The adjuster doesn’t have to tell you or help you settle before the statute runs out. It’s up to you to keep an eye on the calendar if negotiations are taking a long time.
Tip 9: Study Your Medical Records and Medical Terms
It’s vital to have a thorough understanding of your medical information to effectively negotiate your injury claims. Study your medical records, especially the doctor’s notes. Lookup any unfamiliar words or medical terms online, or ask your doctor.
You need to be able to explain to the insurance adjuster how you were injured by their insured’s negligence, the scope of your injuries, and why you needed all the tests and treatments ordered by your care provider.
Tip 10: Create a Medical Record Summary
As you go through your medical records, create a table or chart that includes:
- The date
- The medical provider name and title
- A short summary of the provider’s notes, orders, and test results
A medical summary is a very effective tool used by personal injury attorneys during settlement negotiations and in trial preparation.
You’ll use your medical summary chart to walk the adjuster through a timeline that explains why all the tests and treatments were medically necessary.
Here’s an example of a medical summary chart with entries from a hospital stay. It helps explain why the doctor ordered additional imaging tests.
Sample: Medical Summary Chart
Increase Percocet to 15mg PRN – PT describes radiating pain to lower lumbar spine – order MRI and CT Scan
Met w/ AR Jerod MD Radiology – reviewed MRI and CAT scan – results indicate herniation of sacral levels 4 and 5. Jerod MD says MRI indicates possibility of radiation to Dorsal Disk at level 6. No prior indication of radiation of pain to level 6.
Patient taken for MRI
Patient’s vital taken. BP 130/90 oxygen 40 ml per.
PT complains of separate pain radiating from left side, center mass .Order additional MRI and CAT Scan
PT breakfast – PT ate very little – complains of nausea
Met w/ AR .Jerod MD Radiology – reviewed MRI – results indicate herniation of sacral levels 6 and 7 and radiation to Dorsal Disk at level 8. No prior indication of radiation to level 6. Ordered MRI for Dorsal at level 6. CT Scan located rupture in left dorsal
The medical record summary helps you respond to most questions the claims adjuster may ask about additional MRIs, CAT Scans, and other costs they find questionable.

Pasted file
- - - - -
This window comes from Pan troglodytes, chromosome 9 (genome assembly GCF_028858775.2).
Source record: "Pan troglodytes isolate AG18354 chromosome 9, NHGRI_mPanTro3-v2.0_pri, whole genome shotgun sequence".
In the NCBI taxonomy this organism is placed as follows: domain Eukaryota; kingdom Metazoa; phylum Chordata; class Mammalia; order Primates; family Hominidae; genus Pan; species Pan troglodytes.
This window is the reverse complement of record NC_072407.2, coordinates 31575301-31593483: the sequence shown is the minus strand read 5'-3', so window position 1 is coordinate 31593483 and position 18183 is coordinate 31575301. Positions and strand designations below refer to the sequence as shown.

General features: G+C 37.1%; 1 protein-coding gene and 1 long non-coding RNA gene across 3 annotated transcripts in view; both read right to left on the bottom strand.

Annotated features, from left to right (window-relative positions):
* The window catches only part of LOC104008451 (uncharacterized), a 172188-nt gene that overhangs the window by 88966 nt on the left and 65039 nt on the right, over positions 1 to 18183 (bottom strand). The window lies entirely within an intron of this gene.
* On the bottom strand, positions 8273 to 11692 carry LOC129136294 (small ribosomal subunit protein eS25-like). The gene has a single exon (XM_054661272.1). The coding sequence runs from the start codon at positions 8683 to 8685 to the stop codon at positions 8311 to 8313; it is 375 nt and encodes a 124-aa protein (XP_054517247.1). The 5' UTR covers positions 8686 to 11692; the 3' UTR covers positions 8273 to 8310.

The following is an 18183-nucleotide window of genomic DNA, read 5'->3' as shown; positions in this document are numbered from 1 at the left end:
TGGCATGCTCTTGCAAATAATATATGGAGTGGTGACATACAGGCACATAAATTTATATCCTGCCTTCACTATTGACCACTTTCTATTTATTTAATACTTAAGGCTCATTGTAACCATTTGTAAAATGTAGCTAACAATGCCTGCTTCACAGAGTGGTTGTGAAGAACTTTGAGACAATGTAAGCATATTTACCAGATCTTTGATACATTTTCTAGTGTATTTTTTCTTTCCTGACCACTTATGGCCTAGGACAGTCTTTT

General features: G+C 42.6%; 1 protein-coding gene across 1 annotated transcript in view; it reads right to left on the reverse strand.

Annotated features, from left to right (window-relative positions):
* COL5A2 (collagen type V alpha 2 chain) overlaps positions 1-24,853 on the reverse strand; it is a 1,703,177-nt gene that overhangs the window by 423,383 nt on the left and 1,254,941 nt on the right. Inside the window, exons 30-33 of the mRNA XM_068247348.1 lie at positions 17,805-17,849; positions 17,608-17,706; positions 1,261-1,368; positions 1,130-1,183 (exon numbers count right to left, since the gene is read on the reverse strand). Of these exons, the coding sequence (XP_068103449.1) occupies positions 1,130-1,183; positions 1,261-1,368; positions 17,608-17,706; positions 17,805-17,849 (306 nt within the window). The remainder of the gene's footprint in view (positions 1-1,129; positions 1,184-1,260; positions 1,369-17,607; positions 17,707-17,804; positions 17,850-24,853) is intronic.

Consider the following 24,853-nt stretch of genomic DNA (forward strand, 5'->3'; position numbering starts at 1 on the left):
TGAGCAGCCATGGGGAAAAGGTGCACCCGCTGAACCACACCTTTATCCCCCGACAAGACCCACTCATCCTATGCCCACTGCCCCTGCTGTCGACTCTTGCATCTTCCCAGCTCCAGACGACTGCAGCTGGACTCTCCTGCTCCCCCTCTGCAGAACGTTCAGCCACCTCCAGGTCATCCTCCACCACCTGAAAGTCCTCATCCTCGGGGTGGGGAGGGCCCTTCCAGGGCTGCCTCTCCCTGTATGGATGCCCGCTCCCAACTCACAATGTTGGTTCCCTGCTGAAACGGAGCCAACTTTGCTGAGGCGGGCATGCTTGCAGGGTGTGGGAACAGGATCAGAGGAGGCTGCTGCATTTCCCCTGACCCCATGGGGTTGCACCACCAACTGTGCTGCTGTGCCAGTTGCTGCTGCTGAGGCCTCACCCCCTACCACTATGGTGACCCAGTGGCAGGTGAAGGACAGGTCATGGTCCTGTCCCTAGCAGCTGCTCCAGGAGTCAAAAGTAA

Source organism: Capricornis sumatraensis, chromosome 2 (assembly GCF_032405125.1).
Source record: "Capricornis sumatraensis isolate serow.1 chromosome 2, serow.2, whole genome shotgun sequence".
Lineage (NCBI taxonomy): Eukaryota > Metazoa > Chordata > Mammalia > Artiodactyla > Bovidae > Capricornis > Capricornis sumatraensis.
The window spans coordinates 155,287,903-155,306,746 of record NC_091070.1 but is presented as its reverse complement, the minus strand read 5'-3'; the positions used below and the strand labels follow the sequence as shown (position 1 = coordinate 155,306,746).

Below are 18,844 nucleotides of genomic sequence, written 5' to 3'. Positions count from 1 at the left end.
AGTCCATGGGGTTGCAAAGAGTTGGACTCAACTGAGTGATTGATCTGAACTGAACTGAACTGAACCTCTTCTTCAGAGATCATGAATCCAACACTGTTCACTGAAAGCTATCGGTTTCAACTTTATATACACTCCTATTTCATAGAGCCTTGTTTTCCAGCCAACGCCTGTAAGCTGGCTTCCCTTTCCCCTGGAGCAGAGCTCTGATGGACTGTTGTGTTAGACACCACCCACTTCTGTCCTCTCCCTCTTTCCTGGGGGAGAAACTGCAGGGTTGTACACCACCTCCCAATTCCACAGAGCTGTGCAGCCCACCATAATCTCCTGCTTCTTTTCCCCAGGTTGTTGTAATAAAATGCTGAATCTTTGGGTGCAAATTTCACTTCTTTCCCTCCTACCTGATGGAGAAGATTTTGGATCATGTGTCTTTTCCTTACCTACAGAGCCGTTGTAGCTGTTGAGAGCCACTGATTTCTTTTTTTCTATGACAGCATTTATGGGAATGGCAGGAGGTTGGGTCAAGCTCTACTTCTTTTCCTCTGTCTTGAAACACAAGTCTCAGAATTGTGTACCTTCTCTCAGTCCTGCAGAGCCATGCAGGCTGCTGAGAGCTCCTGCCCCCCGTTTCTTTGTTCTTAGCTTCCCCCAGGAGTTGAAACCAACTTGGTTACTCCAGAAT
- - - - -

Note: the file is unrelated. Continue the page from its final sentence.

A review of the doctor’s entries onto your chart will allow the adjuster to “follow along” to see the time and reason noted for the additional medical procedures.
Tip 11: Be Willing to Compromise
You can be pretty sure the adjuster will attack excessive chiropractic or physical therapy bills, especially when the treatments are primarily massage-type therapies.
Realize that you’re not going to win every point with an adjuster. Sometimes allowing them to “save face” can be an excellent negotiating tool.
The best professional negotiators understand that reaching a settlement requires both sides to compromise.
Successfully negotiating a settlement for your car accident claim results in compensation you can count on. There’s no guarantee you’ll end up with more money in your pocket if you file a lawsuit.
Tip 12: Talk to a Personal Injury Attorney
Severe or complicated injury claims, like multi-car accidents, are always best handled by an attorney.
You can probably handle insurance negotiations for minor accident claims on your own, but it’s good to know you have the right to talk to an attorney at any time during negotiations.
There’s no reason to wait until negotiations break down to consult an attorney. Most attorneys don’t charge car accident victims for their initial consultation, and there’s no obligation to hire any attorney you consult.
It costs nothing to find out what an experienced attorney can do for you.